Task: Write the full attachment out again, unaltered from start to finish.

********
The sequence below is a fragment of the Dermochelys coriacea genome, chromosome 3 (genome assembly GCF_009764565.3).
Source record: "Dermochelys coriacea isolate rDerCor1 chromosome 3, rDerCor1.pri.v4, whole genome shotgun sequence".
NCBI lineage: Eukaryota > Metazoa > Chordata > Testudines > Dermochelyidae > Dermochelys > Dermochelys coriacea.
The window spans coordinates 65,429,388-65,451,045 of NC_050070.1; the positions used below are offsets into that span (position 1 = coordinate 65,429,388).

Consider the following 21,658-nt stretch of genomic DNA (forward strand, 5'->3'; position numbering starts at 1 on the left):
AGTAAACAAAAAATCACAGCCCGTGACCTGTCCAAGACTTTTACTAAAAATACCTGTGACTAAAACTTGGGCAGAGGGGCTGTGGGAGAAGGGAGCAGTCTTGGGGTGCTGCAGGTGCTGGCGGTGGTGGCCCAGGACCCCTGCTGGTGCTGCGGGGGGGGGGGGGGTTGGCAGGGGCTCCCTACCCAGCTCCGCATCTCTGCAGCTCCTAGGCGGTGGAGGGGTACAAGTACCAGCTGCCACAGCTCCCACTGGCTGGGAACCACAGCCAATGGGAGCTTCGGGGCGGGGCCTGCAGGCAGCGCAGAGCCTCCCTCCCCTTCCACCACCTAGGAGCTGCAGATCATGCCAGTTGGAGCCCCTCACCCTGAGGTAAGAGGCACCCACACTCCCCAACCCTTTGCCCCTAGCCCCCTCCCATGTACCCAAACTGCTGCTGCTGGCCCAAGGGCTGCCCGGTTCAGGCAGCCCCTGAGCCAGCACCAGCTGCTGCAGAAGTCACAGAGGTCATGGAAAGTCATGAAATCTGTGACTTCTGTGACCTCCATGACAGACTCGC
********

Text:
The sequence below is a fragment of the Dermochelys coriacea genome, chromosome 3 (genome assembly GCF_009764565.3).
Source record: "Dermochelys coriacea isolate rDerCor1 chromosome 3, rDerCor1.pri.v4, whole genome shotgun sequence".
NCBI lineage: Eukaryota > Metazoa > Chordata > Testudines > Dermochelyidae > Dermochelys > Dermochelys coriacea.
The window spans coordinates 65,429,388-65,451,045 of NC_050070.1; the positions used below are offsets into that span (position 1 = coordinate 65,429,388).

Consider the following 21,658-nt stretch of genomic DNA (forward strand, 5'->3'; position numbering starts at 1 on the left):
AGTAAACAAAAAATCACAGCCCGTGACCTGTCCAAGACTTTTACTAAAAATACCTGTGACTAAAACTTGGGCAGAGGGGCTGTGGGAGAAGGGAGCAGTCTTGGGGTGCTGCAGGTGCTGGCGGTGGTGGCCCAGGACCCCTGCTGGTGCTGCGGGGGGGGGGGGGGTTGGCAGGGGCTCCCTACCCAGCTCCGCATCTCTGCAGCTCCTAGGCGGTGGAGGGGTACAAGTACCAGCTGCCACAGCTCCCACTGGCTGGGAACCACAGCCAATGGGAGCTTCGGGGCGGGGCCTGCAGGCAGCGCAGAGCCTCCCTCCCCTTCCACCACCTAGGAGCTGCAGATCATGCCAGTTGGAGCCCCTCACCCTGAGGTAAGAGGCACCCACACTCCCCAACCCTTTGCCCCTAGCCCCCTCCCATGTACCCAAACTGCTGCTGCTGGCCCAAGGGCTGCCCGGTTCAGGCAGCCCCTGAGCCAGCACCAGCTGCTGCAGAAGTCACAGAGGTCATGGAAAGTCATGAAATCTGTGACTTCTGTGACCTCCATGACAGACTCGC